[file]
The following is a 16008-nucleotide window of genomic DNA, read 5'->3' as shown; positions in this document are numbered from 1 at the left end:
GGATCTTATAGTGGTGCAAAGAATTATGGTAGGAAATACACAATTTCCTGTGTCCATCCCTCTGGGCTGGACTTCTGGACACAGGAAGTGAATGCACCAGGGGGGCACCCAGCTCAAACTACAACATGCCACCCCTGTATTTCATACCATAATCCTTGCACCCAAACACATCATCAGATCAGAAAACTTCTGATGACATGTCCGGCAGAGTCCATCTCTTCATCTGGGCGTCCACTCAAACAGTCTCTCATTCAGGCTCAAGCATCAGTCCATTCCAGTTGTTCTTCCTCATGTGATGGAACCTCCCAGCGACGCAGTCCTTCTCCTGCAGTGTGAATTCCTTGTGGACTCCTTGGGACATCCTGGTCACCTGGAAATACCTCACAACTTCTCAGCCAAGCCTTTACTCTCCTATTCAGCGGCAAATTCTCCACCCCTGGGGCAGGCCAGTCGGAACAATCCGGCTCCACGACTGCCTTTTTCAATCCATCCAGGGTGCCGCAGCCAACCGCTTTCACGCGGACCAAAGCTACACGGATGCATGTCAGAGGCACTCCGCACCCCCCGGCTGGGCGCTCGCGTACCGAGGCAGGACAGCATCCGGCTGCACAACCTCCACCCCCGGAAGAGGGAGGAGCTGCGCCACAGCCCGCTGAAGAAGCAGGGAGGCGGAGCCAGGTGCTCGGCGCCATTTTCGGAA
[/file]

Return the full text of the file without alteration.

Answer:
The following is a 16008-nucleotide window of genomic DNA, read 5'->3' as shown; positions in this document are numbered from 1 at the left end:
GGATCTTATAGTGGTGCAAAGAATTATGGTAGGAAATACACAATTTCCTGTGTCCATCCCTCTGGGCTGGACTTCTGGACACAGGAAGTGAATGCACCAGGGGGGCACCCAGCTCAAACTACAACATGCCACCCCTGTATTTCATACCATAATCCTTGCACCCAAACACATCATCAGATCAGAAAACTTCTGATGACATGTCCGGCAGAGTCCATCTCTTCATCTGGGCGTCCACTCAAACAGTCTCTCATTCAGGCTCAAGCATCAGTCCATTCCAGTTGTTCTTCCTCATGTGATGGAACCTCCCAGCGACGCAGTCCTTCTCCTGCAGTGTGAATTCCTTGTGGACTCCTTGGGACATCCTGGTCACCTGGAAATACCTCACAACTTCTCAGCCAAGCCTTTACTCTCCTATTCAGCGGCAAATTCTCCACCCCTGGGGCAGGCCAGTCGGAACAATCCGGCTCCACGACTGCCTTTTTCAATCCATCCAGGGTGCCGCAGCCAACCGCTTTCACGCGGACCAAAGCTACACGGATGCATGTCAGAGGCACTCCGCACCCCCCGGCTGGGCGCTCGCGTACCGAGGCAGGACAGCATCCGGCTGCACAACCTCCACCCCCGGAAGAGGGAGGAGCTGCGCCACAGCCCGCTGAAGAAGCAGGGAGGCGGAGCCAGGTGCTCGGCGCCATTTTCGGAA